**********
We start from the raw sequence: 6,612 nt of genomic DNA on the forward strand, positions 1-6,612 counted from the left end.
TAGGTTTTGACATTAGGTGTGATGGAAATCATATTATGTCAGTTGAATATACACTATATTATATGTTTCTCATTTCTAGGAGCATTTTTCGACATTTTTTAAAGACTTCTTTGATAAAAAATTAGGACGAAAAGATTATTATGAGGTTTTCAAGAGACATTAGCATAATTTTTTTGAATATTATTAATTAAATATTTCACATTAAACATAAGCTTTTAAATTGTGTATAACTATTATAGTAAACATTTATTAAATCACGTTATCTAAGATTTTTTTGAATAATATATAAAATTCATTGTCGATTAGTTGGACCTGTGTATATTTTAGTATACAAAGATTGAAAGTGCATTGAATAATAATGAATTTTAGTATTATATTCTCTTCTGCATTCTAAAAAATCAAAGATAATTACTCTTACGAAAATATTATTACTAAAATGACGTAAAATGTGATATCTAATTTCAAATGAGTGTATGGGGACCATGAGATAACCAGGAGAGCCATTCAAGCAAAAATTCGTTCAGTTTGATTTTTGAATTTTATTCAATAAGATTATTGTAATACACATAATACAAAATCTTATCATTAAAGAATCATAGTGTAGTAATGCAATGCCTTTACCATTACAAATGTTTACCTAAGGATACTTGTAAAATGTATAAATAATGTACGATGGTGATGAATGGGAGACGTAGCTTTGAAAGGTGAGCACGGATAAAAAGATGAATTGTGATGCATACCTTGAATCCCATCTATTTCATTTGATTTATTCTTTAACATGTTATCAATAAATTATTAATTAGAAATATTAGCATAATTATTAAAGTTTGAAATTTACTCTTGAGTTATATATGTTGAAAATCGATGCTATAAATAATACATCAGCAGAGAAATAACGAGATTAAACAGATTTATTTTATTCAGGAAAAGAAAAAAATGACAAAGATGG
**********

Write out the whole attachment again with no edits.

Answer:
We start from the raw sequence: 6,612 nt of genomic DNA on the forward strand, positions 1-6,612 counted from the left end.
TAGGTTTTGACATTAGGTGTGATGGAAATCATATTATGTCAGTTGAATATACACTATATTATATGTTTCTCATTTCTAGGAGCATTTTTCGACATTTTTTAAAGACTTCTTTGATAAAAAATTAGGACGAAAAGATTATTATGAGGTTTTCAAGAGACATTAGCATAATTTTTTTGAATATTATTAATTAAATATTTCACATTAAACATAAGCTTTTAAATTGTGTATAACTATTATAGTAAACATTTATTAAATCACGTTATCTAAGATTTTTTTGAATAATATATAAAATTCATTGTCGATTAGTTGGACCTGTGTATATTTTAGTATACAAAGATTGAAAGTGCATTGAATAATAATGAATTTTAGTATTATATTCTCTTCTGCATTCTAAAAAATCAAAGATAATTACTCTTACGAAAATATTATTACTAAAATGACGTAAAATGTGATATCTAATTTCAAATGAGTGTATGGGGACCATGAGATAACCAGGAGAGCCATTCAAGCAAAAATTCGTTCAGTTTGATTTTTGAATTTTATTCAATAAGATTATTGTAATACACATAATACAAAATCTTATCATTAAAGAATCATAGTGTAGTAATGCAATGCCTTTACCATTACAAATGTTTACCTAAGGATACTTGTAAAATGTATAAATAATGTACGATGGTGATGAATGGGAGACGTAGCTTTGAAAGGTGAGCACGGATAAAAAGATGAATTGTGATGCATACCTTGAATCCCATCTATTTCATTTGATTTATTCTTTAACATGTTATCAATAAATTATTAATTAGAAATATTAGCATAATTATTAAAGTTTGAAATTTACTCTTGAGTTATATATGTTGAAAATCGATGCTATAAATAATACATCAGCAGAGAAATAACGAGATTAAACAGATTTATTTTATTCAGGAAAAGAAAAAAATGACAAAGATGG